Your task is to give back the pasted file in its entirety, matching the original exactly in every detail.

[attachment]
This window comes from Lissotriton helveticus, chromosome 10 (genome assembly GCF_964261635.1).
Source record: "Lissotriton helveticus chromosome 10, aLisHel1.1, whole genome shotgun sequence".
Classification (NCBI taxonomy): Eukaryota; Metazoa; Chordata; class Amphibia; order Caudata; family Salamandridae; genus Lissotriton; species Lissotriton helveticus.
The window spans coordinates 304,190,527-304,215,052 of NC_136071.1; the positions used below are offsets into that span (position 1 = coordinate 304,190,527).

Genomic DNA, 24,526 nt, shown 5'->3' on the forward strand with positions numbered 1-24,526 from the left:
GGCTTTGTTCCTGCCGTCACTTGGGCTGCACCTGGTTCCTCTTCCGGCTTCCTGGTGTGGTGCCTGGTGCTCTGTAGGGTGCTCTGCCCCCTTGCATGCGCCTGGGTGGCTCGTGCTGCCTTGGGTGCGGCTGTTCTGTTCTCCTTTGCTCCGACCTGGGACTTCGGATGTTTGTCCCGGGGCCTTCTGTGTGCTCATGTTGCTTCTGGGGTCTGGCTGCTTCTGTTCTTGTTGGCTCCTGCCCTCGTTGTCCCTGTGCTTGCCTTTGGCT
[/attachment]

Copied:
This window comes from Lissotriton helveticus, chromosome 10 (genome assembly GCF_964261635.1).
Source record: "Lissotriton helveticus chromosome 10, aLisHel1.1, whole genome shotgun sequence".
Classification (NCBI taxonomy): Eukaryota; Metazoa; Chordata; class Amphibia; order Caudata; family Salamandridae; genus Lissotriton; species Lissotriton helveticus.
The window spans coordinates 304,190,527-304,215,052 of NC_136071.1; the positions used below are offsets into that span (position 1 = coordinate 304,190,527).

Genomic DNA, 24,526 nt, shown 5'->3' on the forward strand with positions numbered 1-24,526 from the left:
GGCTTTGTTCCTGCCGTCACTTGGGCTGCACCTGGTTCCTCTTCCGGCTTCCTGGTGTGGTGCCTGGTGCTCTGTAGGGTGCTCTGCCCCCTTGCATGCGCCTGGGTGGCTCGTGCTGCCTTGGGTGCGGCTGTTCTGTTCTCCTTTGCTCCGACCTGGGACTTCGGATGTTTGTCCCGGGGCCTTCTGTGTGCTCATGTTGCTTCTGGGGTCTGGCTGCTTCTGTTCTTGTTGGCTCCTGCCCTCGTTGTCCCTGTGCTTGCCTTTGGCT